M1 macrophages activated by IFN-γ and/or LPS stimulation have been reported to experience enhanced phagocytosis of bacterial pathogens via increased complement secretion and up-regulation of surface complement receptors13. In contrast, IL4 stimulated M2 macrophages were reported to have increased capacity for fluid-phase pinocytosis and MRC1 dependent or independent endocytosis14. How these phenotypic and functional differences between M1 and M2 macrophages affect nanoparticle clearance is unclear. When incubating different sized nanoparticles with macrophages, M1 and M2 cells showed increased uptake capacities compared to their non-stimulated M0 counterparts across all sizes (Fig. 3a,b, Supplementary Figure 2). Interestingly, the degree of nanoparticle internalization by M1 macrophages was significantly higher than by M2 macrophages (Fig. 3b, Supplementary Figure 2). Combined with similarly observations with uncoated gold nanoparticles and latex beads, these findings further support the differential nanoparticle uptake by M1 and M2 cells mediated through a complex process involving cytoskeletal remodeling, membrane fusion and vesicular transport15,16,17. To confirm that the observed nanoparticle uptake is indeed mediated via energy dependent internalization rather than non-specific absorption to the cellular membrane, incubation studies of nanoparticles at 4 °C and in the presence of NaN3 pretreatment were performed (Supplementary Figure 3). A significant decrease in nanoparticle uptake capacity was observed, suggesting that phagocytic process is the predominant process contributing to the observation of nanoparticle uptake. Although the chronicity of macrophage stimulation may affect its phagocytic ability, it has been suggested that 24 hours of stimulation is enough to activate the macrophages in the classical pathway9. Consistent with this observation, we noted that nanoparticle uptake by both M1 or M2 macrophages showed no significant difference despite prolonged stimulation beyond 24 hours (Supplementary Figure 4).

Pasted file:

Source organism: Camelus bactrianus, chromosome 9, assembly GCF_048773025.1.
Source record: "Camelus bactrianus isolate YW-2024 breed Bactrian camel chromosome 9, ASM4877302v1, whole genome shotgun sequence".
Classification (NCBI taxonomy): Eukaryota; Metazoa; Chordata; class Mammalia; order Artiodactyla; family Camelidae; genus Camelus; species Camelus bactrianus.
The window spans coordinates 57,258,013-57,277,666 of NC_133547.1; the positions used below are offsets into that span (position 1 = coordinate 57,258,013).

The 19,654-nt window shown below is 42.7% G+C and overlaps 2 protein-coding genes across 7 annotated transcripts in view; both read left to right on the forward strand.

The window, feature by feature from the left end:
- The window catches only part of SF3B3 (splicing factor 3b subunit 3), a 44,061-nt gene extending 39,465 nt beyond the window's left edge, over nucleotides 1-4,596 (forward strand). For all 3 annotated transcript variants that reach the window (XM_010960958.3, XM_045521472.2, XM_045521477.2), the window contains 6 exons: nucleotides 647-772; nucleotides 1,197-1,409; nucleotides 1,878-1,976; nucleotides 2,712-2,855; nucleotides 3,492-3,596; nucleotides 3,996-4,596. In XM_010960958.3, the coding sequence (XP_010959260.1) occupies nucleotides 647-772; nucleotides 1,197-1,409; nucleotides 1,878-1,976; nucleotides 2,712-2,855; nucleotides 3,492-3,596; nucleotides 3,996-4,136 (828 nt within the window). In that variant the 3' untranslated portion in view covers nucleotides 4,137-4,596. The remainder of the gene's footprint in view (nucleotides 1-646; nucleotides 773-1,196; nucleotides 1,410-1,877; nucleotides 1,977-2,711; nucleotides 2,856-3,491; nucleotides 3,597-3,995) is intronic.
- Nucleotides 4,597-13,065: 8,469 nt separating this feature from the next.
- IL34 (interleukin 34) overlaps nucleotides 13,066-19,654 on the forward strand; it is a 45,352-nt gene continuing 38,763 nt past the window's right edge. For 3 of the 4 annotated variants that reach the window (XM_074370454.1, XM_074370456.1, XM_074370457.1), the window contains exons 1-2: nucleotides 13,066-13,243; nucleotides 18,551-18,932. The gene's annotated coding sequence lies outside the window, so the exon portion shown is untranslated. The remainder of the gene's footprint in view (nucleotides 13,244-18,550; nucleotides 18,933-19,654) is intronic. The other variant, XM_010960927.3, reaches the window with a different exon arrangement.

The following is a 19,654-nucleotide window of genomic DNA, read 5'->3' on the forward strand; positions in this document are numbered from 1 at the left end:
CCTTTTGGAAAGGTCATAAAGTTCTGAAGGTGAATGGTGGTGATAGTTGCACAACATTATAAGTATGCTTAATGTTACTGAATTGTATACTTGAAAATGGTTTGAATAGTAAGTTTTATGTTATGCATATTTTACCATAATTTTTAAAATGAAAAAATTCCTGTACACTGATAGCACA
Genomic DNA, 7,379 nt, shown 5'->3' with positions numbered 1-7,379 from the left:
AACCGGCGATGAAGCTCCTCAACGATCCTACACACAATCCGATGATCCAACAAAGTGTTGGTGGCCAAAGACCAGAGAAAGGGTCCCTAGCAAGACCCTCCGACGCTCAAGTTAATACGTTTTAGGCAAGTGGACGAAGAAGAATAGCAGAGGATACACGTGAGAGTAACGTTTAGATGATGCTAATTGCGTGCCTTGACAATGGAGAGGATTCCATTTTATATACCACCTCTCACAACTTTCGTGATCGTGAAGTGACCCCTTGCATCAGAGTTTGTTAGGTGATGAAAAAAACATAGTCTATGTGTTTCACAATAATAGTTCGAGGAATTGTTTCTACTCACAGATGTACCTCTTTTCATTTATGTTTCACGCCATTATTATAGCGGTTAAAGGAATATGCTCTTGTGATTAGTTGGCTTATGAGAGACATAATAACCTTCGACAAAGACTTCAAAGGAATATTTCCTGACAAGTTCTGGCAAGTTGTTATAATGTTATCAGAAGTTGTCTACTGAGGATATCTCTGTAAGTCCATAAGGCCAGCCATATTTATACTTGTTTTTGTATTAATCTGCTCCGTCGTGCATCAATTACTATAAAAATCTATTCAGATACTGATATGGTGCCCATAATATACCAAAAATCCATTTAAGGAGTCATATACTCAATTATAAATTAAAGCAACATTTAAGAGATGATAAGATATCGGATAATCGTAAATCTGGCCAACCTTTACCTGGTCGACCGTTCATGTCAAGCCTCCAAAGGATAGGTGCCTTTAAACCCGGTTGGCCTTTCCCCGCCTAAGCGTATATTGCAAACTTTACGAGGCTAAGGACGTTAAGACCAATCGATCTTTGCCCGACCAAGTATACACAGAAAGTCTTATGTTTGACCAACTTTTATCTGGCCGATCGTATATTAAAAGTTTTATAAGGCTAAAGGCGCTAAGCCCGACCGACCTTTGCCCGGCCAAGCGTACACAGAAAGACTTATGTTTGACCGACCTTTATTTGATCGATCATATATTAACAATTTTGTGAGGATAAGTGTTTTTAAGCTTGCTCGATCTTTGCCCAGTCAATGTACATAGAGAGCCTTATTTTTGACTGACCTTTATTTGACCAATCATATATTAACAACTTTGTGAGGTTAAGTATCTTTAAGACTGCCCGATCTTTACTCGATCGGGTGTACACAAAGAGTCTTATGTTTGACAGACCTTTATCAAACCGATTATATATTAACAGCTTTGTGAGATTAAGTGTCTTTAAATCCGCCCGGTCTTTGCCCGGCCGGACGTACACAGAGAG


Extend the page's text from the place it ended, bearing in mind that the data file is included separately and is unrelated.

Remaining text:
Figure 3: Preferential uptake of nanoparticles by M1 polarized macrophages.
Figure 3

LPS stimulated M1 macrophages demonstrate increased nanoparticle uptake across all tested sizes as demonstrated by microscopy (a) and flow cytometry (b). Phagocytosis index is defined as the mean fluorescence intensity per cell. Uptake of nanoparticles by activated macrophages did not change their polarization status based on their cytokine expression profile (c). Macrophage polarization with other Th1 or Th2 cytokines showed similar predominant nanoparticle uptake among M1 cells (d). ** denotes p < 0.05. Scale bar −50 μm, n = 3.

Phagocytosis of nanoparticle does not affect macrophage polarization

Macrophages harbor significant plasticity and heterogeneity. Activated macrophages can easily polarize from one phenotype to another in a reversible manner based on environmental stimuli4,18. To assess whether nanoparticles possess inflammation modulatory potential, we examined the gene expression profiles of classic markers in M1 and M2 macrophages, and demonstrated that their expression levels were not altered after nanoparticle incubation (Fig. 3c).